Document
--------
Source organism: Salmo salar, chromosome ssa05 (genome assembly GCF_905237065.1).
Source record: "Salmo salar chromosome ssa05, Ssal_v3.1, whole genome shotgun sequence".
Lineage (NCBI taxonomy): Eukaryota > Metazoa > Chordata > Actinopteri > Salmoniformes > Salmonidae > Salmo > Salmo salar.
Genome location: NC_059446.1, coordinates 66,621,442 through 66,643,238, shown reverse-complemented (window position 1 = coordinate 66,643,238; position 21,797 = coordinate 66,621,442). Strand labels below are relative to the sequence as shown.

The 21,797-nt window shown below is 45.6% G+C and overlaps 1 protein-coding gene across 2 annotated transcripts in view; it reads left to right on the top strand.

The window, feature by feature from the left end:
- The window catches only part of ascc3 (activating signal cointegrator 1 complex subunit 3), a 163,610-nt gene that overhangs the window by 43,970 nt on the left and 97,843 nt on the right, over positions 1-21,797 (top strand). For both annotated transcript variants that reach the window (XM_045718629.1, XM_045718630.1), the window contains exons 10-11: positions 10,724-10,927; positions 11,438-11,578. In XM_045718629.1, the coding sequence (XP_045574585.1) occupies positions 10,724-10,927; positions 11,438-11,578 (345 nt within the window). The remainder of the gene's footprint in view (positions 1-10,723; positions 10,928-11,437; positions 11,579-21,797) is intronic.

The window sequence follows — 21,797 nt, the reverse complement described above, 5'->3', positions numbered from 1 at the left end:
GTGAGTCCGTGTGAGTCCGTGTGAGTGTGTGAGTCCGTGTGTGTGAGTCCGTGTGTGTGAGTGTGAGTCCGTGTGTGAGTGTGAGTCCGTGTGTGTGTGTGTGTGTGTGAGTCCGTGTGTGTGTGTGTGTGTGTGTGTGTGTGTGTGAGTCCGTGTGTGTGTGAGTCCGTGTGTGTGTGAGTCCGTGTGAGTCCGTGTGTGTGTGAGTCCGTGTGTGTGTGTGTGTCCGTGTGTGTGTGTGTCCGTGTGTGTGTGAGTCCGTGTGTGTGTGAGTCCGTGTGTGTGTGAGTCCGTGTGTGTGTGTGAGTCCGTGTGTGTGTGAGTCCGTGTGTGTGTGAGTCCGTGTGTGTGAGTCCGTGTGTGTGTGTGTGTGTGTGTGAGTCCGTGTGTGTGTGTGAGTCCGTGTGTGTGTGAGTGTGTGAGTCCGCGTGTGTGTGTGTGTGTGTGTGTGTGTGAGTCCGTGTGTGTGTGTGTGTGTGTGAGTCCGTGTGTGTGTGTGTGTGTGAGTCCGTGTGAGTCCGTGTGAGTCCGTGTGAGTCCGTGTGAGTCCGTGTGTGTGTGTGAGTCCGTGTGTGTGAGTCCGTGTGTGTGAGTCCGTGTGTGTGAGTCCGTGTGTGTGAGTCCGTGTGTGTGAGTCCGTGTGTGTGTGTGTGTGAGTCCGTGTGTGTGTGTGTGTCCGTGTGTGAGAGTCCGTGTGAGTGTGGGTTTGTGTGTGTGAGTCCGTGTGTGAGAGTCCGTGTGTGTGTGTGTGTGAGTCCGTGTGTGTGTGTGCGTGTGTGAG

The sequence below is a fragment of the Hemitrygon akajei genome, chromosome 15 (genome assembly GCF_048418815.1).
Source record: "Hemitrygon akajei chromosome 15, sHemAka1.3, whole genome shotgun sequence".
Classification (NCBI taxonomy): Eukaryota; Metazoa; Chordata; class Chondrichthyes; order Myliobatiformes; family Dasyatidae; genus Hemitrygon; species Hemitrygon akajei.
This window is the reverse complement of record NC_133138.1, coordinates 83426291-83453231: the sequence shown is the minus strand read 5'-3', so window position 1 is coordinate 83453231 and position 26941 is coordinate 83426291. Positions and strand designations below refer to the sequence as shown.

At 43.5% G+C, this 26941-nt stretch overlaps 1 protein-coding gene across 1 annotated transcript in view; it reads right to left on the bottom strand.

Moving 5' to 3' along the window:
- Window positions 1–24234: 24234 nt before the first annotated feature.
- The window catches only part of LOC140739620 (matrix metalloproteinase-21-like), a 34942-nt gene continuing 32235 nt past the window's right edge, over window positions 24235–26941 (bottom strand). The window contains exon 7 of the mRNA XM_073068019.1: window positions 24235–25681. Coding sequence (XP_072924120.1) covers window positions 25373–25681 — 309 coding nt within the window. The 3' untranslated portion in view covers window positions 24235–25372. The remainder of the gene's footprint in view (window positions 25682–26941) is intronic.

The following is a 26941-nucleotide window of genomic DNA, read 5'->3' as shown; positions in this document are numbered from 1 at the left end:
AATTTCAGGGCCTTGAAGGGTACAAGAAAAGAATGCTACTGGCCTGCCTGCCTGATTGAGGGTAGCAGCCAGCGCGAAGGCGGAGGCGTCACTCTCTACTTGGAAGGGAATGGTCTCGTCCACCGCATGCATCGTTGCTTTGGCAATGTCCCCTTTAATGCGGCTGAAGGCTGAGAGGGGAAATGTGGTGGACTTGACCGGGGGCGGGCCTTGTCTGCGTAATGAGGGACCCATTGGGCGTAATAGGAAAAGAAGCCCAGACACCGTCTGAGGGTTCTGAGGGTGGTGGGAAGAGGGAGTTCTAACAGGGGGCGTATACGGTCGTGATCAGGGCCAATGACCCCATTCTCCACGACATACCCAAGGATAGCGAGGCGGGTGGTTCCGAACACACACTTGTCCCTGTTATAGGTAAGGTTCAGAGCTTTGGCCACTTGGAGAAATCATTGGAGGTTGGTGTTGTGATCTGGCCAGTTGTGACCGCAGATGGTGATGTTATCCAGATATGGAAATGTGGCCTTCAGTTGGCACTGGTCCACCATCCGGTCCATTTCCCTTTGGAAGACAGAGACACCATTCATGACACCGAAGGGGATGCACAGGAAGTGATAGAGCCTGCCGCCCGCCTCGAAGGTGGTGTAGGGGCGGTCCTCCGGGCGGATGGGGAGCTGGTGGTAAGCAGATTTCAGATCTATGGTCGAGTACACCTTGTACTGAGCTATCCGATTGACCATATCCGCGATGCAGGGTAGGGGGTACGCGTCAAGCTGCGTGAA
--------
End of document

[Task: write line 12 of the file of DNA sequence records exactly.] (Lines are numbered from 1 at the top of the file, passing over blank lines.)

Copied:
Classification (NCBI taxonomy): Eukaryota; Metazoa; Chordata; class Chondrichthyes; order Myliobatiformes; family Dasyatidae; genus Hemitrygon; species Hemitrygon akajei.